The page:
Smart speaker battle starts to get nasty

Amazon and Google are miles ahead in the battle for the living room, and the fight was always going to get sour at some point. Withdrawing YouTube from Echo Show was the first shot.

Because the competition is so intense and the rewards so great, something like this was always going to happen. The speaker, or more accurately, the virtual assistant, who control access to the customer in the living room also controls the flow of cash. Some people might question where the money is going to come from, but they said the same thing about Facebook. Where there is a captive audience, smart people will figure out how to monetize them.

To date there has been a passive aggressive game of one-upmanship with the pair releasing features to better the other, but this is the first sign of direct conflict. Google has now barred Amazon Echo Show access to YouTube according to Verge. Whether this is a genuine business decision or a petulant act of gamesmanship remains to be seen, but it could turn ugly.

For those who don’t know, the Echo Show is an Amazon speaker which also includes a large screen for displaying video content. Considering the users appetite for video content, and the efforts Amazon is making to promote Prime and its original content, it makes sense to have such a product. But not having access to the most popular video platform on the planet is a bit of a glaring omission.

“Google made a change today at around 3 pm. YouTube used to be available to our shared customers on Echo Show,” Amazon said in a statement. “As of this afternoon, Google has chosen to no longer make YouTube available on Echo Show, without explanation and without notification to customers. There is no technical reason for that decision, which is disappointing and hurts both of our customers.”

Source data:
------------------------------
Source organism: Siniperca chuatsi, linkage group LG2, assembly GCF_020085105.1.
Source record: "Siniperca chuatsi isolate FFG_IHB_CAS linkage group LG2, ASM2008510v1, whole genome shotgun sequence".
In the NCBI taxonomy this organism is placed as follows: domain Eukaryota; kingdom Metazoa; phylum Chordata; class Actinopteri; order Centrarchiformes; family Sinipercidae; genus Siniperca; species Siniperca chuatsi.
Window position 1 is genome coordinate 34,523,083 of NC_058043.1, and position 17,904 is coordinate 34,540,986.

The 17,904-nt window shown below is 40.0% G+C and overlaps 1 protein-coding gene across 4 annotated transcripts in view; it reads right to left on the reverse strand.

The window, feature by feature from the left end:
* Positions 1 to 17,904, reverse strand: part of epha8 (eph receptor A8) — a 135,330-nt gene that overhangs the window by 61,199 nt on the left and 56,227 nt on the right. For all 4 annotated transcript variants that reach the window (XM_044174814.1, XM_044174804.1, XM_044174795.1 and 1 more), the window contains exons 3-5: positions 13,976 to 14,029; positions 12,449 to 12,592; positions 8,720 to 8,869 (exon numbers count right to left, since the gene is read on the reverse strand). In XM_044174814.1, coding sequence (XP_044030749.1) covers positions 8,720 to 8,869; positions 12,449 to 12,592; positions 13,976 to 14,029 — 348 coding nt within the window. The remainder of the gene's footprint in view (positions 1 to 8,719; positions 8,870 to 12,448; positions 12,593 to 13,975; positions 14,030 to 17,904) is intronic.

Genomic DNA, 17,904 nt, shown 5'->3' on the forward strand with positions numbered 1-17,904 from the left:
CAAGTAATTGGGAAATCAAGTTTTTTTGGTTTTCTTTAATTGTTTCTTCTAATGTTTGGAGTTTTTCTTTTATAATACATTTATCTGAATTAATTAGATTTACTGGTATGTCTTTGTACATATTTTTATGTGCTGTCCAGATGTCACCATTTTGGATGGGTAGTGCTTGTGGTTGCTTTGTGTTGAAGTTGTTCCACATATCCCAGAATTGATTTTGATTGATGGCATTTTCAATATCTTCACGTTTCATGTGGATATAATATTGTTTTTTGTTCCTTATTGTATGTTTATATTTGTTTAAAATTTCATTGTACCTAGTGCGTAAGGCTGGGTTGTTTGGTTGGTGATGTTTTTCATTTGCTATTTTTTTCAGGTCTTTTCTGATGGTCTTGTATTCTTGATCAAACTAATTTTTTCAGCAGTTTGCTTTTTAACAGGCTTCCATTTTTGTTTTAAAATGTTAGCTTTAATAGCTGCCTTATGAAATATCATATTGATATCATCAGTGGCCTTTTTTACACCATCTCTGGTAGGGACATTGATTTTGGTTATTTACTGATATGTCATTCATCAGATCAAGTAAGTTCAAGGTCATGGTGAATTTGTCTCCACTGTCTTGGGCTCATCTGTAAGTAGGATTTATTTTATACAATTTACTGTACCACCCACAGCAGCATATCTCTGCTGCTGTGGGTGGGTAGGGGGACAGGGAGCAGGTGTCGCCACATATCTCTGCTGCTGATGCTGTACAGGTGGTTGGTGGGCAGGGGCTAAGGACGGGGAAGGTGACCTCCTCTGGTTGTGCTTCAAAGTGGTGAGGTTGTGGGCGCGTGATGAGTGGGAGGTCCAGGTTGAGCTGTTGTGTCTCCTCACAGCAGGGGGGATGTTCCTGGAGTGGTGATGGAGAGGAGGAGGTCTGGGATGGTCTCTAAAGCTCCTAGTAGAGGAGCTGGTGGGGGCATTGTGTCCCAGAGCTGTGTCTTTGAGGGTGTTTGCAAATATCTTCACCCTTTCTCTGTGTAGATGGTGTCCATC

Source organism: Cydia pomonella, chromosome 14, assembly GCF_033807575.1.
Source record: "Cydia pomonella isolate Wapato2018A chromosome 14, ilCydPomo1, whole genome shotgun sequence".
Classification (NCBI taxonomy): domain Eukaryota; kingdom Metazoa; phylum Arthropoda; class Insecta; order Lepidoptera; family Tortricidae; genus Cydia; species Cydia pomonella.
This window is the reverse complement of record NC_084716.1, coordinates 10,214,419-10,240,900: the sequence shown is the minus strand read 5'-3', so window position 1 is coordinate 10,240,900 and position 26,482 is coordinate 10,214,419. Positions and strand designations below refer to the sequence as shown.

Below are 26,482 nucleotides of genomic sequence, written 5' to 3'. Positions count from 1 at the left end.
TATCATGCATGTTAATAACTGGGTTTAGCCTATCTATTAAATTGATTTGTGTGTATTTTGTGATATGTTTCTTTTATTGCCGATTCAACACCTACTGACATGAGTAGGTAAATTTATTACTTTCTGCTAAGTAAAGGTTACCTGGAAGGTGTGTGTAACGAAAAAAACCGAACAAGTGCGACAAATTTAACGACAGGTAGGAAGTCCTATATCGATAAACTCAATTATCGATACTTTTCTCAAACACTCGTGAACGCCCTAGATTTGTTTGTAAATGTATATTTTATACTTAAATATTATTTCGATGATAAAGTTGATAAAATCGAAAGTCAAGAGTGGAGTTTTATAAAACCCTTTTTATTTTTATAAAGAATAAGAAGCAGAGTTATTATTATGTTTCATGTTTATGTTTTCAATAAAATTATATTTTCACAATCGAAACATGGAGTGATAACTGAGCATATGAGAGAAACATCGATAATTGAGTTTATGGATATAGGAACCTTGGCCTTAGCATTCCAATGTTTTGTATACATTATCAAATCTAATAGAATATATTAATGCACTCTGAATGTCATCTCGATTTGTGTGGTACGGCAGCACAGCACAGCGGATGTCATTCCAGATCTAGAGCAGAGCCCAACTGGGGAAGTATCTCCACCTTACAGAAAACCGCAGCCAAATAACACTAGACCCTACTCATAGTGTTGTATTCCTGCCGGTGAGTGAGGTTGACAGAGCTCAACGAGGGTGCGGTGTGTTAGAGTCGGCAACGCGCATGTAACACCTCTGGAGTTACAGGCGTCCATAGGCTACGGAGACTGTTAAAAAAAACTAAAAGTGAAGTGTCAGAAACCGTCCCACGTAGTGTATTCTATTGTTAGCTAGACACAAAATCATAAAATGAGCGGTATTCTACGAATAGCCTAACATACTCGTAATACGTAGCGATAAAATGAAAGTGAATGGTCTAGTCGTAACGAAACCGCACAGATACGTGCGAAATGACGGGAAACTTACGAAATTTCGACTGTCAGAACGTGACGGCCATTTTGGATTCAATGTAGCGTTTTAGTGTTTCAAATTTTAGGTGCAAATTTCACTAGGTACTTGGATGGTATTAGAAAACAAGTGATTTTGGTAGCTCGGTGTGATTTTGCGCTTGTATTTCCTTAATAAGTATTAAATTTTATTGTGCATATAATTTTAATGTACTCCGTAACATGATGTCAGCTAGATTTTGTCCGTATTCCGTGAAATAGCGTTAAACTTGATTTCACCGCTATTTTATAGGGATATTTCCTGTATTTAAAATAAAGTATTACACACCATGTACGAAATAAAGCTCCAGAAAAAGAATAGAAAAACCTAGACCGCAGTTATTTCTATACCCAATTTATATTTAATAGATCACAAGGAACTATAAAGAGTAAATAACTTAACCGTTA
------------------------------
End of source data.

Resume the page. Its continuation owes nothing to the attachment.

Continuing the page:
The official complaint from Google is that Amazon was not displaying YouTube in the correct format. It is not the first time Google has gotten precious about the YouTube platform, it was involved in a battle with Microsoft in 2013 about ad blockers, but it doesn’t look like Amazon thinks this is down to a violation of the terms of service.

Google has released its own statement:

“We’ve been in negotiations with Amazon for a long time, working towards an agreement that provides great experiences for customers on both platforms. Amazon’s implementation of YouTube on the Echo Show violates our terms of service, creating a broken user experience. We hope to be able to reach an agreement and resolve these issues soon.”

In short, if Amazon plays by our rules, it will be able to use YouTube on its devices. While this could be seen as an underhanded move by Google, it is one which is likely to work. And don’t expect Google to back down. It has a finely tuned machine which churns out billions each quarter; why would it change that now?

The main problem here is Amazon cannot fight fire with fire. Should it want to remove access to Amazon services on the Google Home devices, Google has its own alternatives which it would be happy to direct customers to. It is a bit of a tricky situation.

Amazon will surely have to bow to the Google demands before too long because, as mentioned before, it would be very strange to have a video orientated device which cannot access YouTube. It might even turn a few customers off from buying an Amazon device. And where would they go then? Perhaps Google. What a coincidence.

In truth, it would be weird to have an Amazon device without Google services on it, and a Google one without Amazon’s. A full on battle between the two would not benefit anyone. Perhaps, and hopefully, this will only be an isolated incident.

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